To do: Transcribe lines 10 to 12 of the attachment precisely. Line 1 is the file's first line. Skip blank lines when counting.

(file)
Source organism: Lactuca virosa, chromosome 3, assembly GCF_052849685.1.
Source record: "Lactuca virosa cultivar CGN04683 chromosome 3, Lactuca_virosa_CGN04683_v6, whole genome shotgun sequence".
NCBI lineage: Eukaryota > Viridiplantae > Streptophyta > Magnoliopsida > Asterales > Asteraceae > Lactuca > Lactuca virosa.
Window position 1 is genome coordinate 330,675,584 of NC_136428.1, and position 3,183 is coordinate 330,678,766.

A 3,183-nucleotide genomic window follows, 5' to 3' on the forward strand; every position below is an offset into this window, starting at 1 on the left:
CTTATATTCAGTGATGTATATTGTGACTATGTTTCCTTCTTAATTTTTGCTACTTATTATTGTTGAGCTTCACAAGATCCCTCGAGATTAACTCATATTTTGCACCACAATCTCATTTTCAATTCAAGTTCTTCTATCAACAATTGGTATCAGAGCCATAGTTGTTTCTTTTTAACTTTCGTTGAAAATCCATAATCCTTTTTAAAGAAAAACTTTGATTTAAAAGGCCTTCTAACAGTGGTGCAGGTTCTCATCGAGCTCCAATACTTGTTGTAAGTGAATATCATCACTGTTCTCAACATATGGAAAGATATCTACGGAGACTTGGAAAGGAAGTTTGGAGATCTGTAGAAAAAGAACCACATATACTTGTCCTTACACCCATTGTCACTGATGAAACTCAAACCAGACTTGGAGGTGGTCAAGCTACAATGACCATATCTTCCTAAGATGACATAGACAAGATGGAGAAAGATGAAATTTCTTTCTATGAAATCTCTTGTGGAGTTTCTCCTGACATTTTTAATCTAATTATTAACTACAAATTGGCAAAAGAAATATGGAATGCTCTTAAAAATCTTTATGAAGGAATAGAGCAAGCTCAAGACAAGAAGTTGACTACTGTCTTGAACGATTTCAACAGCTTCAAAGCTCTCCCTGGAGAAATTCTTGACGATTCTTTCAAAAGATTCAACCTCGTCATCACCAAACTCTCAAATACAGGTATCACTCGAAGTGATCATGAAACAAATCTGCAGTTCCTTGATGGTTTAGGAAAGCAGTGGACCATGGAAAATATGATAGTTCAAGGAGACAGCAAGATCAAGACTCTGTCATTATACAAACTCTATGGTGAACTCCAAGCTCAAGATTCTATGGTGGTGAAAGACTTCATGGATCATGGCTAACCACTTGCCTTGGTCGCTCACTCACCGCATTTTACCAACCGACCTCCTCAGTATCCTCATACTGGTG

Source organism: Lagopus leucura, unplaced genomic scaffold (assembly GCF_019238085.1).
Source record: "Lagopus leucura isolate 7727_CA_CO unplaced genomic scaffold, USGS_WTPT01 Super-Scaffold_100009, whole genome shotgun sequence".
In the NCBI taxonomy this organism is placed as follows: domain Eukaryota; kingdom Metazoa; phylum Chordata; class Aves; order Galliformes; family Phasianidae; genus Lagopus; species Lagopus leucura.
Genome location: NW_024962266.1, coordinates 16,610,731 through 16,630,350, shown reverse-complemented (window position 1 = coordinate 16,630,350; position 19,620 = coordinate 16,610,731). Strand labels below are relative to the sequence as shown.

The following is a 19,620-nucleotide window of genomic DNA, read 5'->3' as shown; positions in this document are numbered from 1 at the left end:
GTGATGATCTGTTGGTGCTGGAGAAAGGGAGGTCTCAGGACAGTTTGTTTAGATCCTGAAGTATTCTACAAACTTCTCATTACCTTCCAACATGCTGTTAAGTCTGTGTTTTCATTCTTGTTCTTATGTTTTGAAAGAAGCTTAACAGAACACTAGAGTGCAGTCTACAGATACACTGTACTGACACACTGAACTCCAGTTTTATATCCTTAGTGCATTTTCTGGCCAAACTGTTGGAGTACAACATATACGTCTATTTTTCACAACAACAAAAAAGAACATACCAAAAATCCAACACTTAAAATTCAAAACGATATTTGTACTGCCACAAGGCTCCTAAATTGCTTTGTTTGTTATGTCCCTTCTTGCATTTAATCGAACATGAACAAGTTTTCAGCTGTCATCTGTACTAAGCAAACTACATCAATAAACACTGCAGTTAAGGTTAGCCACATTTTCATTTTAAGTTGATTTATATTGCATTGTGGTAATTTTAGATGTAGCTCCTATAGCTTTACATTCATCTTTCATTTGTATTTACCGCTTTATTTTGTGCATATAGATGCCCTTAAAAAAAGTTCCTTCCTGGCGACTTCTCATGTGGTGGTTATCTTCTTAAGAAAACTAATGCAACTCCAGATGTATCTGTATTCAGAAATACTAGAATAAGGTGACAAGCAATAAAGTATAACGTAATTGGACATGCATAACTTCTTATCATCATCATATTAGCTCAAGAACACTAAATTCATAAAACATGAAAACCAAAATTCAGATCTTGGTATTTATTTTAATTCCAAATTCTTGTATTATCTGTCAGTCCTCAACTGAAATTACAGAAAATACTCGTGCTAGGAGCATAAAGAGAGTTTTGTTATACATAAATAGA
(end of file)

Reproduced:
Genome location: NW_024962266.1, coordinates 16,610,731 through 16,630,350, shown reverse-complemented (window position 1 = coordinate 16,630,350; position 19,620 = coordinate 16,610,731). Strand labels below are relative to the sequence as shown.

The following is a 19,620-nucleotide window of genomic DNA, read 5'->3' as shown; positions in this document are numbered from 1 at the left end:
GTGATGATCTGTTGGTGCTGGAGAAAGGGAGGTCTCAGGACAGTTTGTTTAGATCCTGAAGTATTCTACAAACTTCTCATTACCTTCCAACATGCTGTTAAGTCTGTGTTTTCATTCTTGTTCTTATGTTTTGAAAGAAGCTTAACAGAACACTAGAGTGCAGTCTACAGATACACTGTACTGACACACTGAACTCCAGTTTTATATCCTTAGTGCATTTTCTGGCCAAACTGTTGGAGTACAACATATACGTCTATTTTTCACAACAACAAAAAAGAACATACCAAAAATCCAACACTTAAAATTCAAAACGATATTTGTACTGCCACAAGGCTCCTAAATTGCTTTGTTTGTTATGTCCCTTCTTGCATTTAATCGAACATGAACAAGTTTTCAGCTGTCATCTGTACTAAGCAAACTACATCAATAAACACTGCAGTTAAGGTTAGCCACATTTTCATTTTAAGTTGATTTATATTGCATTGTGGTAATTTTAGATGTAGCTCCTATAGCTTTACATTCATCTTTCATTTGTATTTACCGCTTTATTTTGTGCATATAGATGCCCTTAAAAAAAGTTCCTTCCTGGCGACTTCTCATGTGGTGGTTATCTTCTTAAGAAAACTAATGCAACTCCAGATGTATCTGTATTCAGAAATACTAGAATAAGGTGACAAGCAATAAAGTATAACGTAATTGGACATGCATAACTTCTTATCATCATCATATTAGCTCAAGAACACTAAATTCATAAAACATGAAAACCAAAATTCAGATCTTGGTATTTATTTTAATTCCAAATTCTTGTATTATCTGTCAGTCCTCAACTGAAATTACAGAAAATACTCGTGCTAGGAGCATAAAGAGAGTTTTGTTATACATAAATAGA